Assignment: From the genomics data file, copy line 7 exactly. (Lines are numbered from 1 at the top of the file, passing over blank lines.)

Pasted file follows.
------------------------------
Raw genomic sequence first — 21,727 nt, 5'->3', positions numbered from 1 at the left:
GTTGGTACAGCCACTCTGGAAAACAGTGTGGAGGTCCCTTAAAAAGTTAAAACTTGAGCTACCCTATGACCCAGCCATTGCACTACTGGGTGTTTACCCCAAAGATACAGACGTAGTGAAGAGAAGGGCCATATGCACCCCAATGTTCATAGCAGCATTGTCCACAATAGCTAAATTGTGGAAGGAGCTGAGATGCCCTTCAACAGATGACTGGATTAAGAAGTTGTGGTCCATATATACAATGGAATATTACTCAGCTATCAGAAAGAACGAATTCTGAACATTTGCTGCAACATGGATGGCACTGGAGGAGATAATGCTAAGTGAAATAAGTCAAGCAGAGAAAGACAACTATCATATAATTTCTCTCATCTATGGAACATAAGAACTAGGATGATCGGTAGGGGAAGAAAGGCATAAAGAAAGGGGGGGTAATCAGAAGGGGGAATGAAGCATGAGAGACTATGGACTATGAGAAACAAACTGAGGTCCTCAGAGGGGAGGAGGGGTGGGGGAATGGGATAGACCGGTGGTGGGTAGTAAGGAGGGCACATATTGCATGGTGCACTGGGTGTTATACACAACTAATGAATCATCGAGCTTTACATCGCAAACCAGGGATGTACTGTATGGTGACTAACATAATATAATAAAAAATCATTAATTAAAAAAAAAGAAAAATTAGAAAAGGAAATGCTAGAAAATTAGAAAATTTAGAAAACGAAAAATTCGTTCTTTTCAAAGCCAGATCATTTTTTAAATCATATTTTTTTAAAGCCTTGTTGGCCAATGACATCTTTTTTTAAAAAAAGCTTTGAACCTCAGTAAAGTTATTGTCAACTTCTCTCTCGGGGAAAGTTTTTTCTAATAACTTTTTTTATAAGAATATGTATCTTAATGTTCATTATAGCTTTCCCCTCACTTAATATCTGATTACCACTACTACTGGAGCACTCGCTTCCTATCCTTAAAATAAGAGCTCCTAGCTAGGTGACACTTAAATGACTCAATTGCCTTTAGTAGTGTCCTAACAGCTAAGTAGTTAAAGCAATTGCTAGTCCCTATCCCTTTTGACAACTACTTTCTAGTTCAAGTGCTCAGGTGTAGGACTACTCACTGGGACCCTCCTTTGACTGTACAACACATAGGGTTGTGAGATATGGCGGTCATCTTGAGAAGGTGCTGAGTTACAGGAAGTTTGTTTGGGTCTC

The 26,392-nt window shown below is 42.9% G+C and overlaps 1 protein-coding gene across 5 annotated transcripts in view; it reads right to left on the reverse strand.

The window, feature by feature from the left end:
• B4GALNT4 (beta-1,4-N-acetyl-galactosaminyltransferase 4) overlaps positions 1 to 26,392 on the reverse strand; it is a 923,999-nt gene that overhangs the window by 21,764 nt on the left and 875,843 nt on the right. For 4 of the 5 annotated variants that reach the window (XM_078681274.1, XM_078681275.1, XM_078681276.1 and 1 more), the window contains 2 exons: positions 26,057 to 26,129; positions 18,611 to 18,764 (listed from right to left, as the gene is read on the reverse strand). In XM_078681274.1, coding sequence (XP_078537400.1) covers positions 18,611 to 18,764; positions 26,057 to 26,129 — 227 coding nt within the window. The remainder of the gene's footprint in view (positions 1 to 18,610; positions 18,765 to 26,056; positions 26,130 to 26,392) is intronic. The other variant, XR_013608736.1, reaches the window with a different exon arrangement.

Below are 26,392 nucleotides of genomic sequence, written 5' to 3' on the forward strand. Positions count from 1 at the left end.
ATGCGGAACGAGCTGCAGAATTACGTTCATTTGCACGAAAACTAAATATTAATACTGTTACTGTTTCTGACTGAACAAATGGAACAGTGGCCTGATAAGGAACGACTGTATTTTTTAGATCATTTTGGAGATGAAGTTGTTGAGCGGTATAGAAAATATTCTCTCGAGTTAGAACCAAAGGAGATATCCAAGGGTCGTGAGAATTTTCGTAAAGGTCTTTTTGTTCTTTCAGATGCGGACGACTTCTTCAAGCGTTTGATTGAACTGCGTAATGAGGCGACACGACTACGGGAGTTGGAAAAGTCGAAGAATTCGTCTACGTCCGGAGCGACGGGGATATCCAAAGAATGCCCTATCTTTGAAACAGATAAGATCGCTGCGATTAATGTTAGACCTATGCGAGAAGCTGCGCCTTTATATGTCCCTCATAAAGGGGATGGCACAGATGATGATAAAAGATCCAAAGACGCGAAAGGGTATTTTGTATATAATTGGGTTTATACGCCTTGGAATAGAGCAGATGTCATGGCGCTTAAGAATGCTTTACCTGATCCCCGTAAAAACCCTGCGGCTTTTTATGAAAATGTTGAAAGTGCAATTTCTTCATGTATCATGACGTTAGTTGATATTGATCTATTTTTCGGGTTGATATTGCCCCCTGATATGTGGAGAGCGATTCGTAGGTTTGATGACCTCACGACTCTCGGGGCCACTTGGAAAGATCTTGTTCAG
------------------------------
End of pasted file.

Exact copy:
ATGCGGAACGAGCTGCAGAATTACGTTCATTTGCACGAAAACTAAATATTAATACTGTTACTGTTTCTGACTGAACAAATGGAACAGTGGCCTGATAAGGAACGACTGTATTTTTTAGATCATTTTGGAGATGAAGTTGTTGAGCGGTATAGAAAATATTCTCTCGAGTTAGAACCAAAGGAGATATCCAAGGGTCGTGAGAATTTTCGTAAAGGTCTTTTTGTTCTTTCAGATGCGGACGACTTCTTCAAGCGTTTGATTGAACTGCGTAATGAGGCGACACGACTACGGGAGTTGGAAAAGTCGAAGAATTCGTCTACGTCCGGAGCGACGGGGATATCCAAAGAATGCCCTATCTTTGAAACAGATAAGATCGCTGCGATTAATGTTAGACCTATGCGAGAAGCTGCGCCTTTATATGTCCCTCATAAAGGGGATGGCACAGATGATGATAAAAGATCCAAAGACGCGAAAGGGTATTTTGTATATAATTGGGTTTATACGCCTTGGAATAGAGCAGATGTCATGGCGCTTAAGAATGCTTTACCTGATCCCCGTAAAAACCCTGCGGCTTTTTATGAAAATGTTGAAAGTGCAATTTCTTCATGTATCATGACGTTAGTTGATATTGATCTATTTTTCGGGTTGATATTGCCCCCTGATATGTGGAGAGCGATTCGTAGGTTTGATGACCTCACGACTCTCGGGGCCACTTGGAAAGATCTTGTTCAG